Angel Botello (1913-1986)
Angel Botello (1913-1986). Dancers, c.1960. Oil on wood panel measures 15.5 x 36 inches; 21.5 x 42 inches in original frame. Painting is from the series Bailes. Excellent condition with no damage or restoration. Signed lower right.
Encouraged by his mother, who had been born and bred on her family’s farm high in the mountains of Galicia, Angel studied for two years at the Ecole d’Agriculture of Limou, intending to become an agronomist.
When Angel first saw his brother’s work in architecture, he became keenly interested in the arts, so much so the he decided to abandon agriculture and devote himself to architecture. In 1930 he enrolled in the Ecole des Beaux Arts where he studied until 1934. His teacher of drawing and painting was Professor Francois Maurice Roganeaux, a well-known artist who had been awarded the prestigious Prix de Rome.
Angel excelled not only in drawing and painting, but also received the first prize for modeling in each of the four years he attended the Ecole des Beaux Arts. Moreover, while still a student, he exhibited his paintings twice, first at the Societe des Amix des Arts of Bordeaux in 1933, and later in Perigeux, a small town near Bordeaux, in 1934.
In 1935 Angel returned to Spain. The Ecole des Beaux Arts of Bordeaux had solicited, through the Spanish Consulate in that city, a grant for a scholarship to finance Angel’s studies at the Acaddemia de Bellas Artes de San Fernando in Madrid.
Unfortunately, Angel’s studies in Madrid, together with all his other plans for the future, were abruptly interrupted by the outbreak of the Spanish Civil War on July 18, 1936. Angel was conscripted and served for three years in the Republic Army, directing a cartography unit attached the headquarters of General Lister on the front lines. His brother, Manuel, was tragically killed on the battlefield.
The Voyage of the Botellos, like those of thousands of other fellow refugees, was sponsored by the Republican Committee in Exile, a branch of the exiled Government of the Spanish Republic, which intended to settle them ultimately in Mexico. The Dominican Republic was their initial destination, however, since that country was the first to open its doors to all refugees of the cvil war. It was, therefore, due to the vagaries of international politics that Angel Botello Barros set sail in 1940 on a journey to the Greater Antilles, islands that he would never leave.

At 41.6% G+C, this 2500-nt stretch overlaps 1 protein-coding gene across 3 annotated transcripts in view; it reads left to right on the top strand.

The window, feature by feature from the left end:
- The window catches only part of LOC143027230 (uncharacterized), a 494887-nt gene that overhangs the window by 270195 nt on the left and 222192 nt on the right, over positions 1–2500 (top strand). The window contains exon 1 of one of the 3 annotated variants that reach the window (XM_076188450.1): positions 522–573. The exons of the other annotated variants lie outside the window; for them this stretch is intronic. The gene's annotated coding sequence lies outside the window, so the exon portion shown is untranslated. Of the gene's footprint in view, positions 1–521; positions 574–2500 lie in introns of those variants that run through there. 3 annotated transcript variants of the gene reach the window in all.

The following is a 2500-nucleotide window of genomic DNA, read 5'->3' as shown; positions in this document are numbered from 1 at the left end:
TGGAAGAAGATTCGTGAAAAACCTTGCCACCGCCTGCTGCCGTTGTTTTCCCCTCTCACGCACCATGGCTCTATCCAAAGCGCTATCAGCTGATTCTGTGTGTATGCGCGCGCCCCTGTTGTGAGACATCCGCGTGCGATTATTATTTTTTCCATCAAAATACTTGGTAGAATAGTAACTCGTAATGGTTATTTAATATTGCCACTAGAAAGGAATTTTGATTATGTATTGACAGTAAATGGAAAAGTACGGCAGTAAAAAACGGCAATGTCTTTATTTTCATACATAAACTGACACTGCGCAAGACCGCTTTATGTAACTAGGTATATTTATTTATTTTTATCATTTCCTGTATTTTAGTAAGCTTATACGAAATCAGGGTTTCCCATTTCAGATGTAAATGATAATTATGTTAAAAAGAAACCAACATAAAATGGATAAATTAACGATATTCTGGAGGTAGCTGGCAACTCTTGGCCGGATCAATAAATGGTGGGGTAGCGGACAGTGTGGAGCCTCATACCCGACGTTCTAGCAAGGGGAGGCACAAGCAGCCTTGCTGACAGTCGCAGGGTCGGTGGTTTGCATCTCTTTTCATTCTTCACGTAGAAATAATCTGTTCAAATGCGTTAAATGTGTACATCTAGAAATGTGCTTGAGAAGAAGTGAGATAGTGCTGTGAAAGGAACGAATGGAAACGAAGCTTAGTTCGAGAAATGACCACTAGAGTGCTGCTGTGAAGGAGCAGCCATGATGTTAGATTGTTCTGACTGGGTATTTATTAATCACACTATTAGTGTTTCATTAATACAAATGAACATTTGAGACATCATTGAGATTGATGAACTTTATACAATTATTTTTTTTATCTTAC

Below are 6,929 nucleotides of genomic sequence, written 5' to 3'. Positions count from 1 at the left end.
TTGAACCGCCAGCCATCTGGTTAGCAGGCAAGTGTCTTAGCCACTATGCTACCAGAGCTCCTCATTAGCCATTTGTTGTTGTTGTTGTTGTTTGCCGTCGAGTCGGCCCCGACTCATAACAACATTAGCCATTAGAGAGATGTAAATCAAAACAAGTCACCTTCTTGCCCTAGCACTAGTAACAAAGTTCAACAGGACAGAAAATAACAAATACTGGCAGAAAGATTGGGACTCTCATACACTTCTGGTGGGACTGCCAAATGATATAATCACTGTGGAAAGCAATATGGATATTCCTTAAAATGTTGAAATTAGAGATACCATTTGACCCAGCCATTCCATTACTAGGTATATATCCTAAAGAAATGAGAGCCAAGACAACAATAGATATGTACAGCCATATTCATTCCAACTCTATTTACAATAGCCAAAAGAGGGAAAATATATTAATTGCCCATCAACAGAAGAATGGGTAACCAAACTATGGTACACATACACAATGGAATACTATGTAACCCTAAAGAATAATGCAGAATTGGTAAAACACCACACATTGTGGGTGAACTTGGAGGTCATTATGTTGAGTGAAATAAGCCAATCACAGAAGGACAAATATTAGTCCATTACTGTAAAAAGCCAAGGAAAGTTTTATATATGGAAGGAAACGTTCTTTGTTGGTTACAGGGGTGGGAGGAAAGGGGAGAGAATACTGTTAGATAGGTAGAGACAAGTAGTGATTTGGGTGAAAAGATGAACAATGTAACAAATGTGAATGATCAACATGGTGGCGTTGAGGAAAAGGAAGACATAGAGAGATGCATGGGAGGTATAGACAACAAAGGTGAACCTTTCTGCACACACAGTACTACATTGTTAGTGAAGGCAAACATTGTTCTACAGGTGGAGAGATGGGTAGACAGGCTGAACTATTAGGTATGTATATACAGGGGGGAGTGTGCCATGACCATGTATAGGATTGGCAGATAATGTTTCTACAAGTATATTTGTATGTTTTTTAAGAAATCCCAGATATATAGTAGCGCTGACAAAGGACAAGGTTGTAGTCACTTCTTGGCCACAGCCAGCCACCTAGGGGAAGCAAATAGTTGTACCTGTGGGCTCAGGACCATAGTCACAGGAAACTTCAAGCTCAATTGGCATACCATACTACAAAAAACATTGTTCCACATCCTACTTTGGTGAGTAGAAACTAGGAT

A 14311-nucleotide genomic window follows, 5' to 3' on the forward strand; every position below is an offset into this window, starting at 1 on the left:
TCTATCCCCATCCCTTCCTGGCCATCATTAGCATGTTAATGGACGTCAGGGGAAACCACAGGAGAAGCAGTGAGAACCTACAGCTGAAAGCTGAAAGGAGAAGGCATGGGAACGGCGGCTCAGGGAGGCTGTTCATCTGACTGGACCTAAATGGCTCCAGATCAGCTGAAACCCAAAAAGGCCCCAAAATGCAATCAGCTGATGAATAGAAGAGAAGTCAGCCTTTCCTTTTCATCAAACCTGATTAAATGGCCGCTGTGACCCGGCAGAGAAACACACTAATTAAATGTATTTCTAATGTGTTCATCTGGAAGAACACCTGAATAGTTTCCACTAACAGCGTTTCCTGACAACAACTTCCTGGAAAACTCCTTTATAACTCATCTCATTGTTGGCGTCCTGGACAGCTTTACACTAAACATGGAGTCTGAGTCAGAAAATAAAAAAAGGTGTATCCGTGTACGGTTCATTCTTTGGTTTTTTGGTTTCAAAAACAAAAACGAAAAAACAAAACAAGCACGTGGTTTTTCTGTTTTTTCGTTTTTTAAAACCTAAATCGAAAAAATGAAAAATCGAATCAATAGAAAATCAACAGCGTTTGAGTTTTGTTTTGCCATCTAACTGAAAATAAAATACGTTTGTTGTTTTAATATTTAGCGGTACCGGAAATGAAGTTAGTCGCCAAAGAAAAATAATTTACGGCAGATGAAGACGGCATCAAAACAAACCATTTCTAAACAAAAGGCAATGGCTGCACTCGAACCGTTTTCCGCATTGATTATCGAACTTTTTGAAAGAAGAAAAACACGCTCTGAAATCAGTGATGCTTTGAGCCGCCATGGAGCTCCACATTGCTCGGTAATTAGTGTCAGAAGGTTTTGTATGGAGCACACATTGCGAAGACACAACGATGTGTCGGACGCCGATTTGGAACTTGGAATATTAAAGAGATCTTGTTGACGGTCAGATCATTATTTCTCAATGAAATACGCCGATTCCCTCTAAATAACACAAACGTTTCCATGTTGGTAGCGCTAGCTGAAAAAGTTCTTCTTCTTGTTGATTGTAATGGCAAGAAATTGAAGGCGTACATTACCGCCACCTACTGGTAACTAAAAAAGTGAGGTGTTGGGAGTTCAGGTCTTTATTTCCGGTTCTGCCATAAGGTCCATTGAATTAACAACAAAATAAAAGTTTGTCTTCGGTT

In 1941 Botello visited Haiti in the company of a good friend and collector of his works, Gonzalo de Ulloa, Peruvian charge d’affaires in both Haiti and the Dominican Republic. In Haiti, more than in the Dominican Republic, Botello discovered a land that closely approximated those of his childhood dreams. Indeed, as a boy in Vigo, watching the ships sail off to faraway seas, Angel had dreamed of running on the warm sands of tropical beaches. He once confessed to art critic E.W. Palm that, as a young man, instead of wishing to go to Italy or Paris, the usual destinations for aspiring artists, he had longed for the tropics. Deeply impressed by what he saw in Haiti he vowed to return as soon as possible. Haiti was to leave an indelible mark on him and would exert a decisive influence on his personal life.
“Angel Botello Barros died on November 11,1986. His life was punctuated by a series of departures for new lands. he always dreamed of remote places filled with magic, mystery and beauty. Each of his islands offered him the opportunity to gain strength, inspiration and maturity, and he left at each harbor his own vision of reality that he was ready to share with all. Angel has not left us. He has departed, simply, for another of his islands, from which he will continue to serve as an inspiration for us all.” Maud Duquella (Book: Galeria Botello, San Juan, PUERTO RICO by Publishing Resources INC.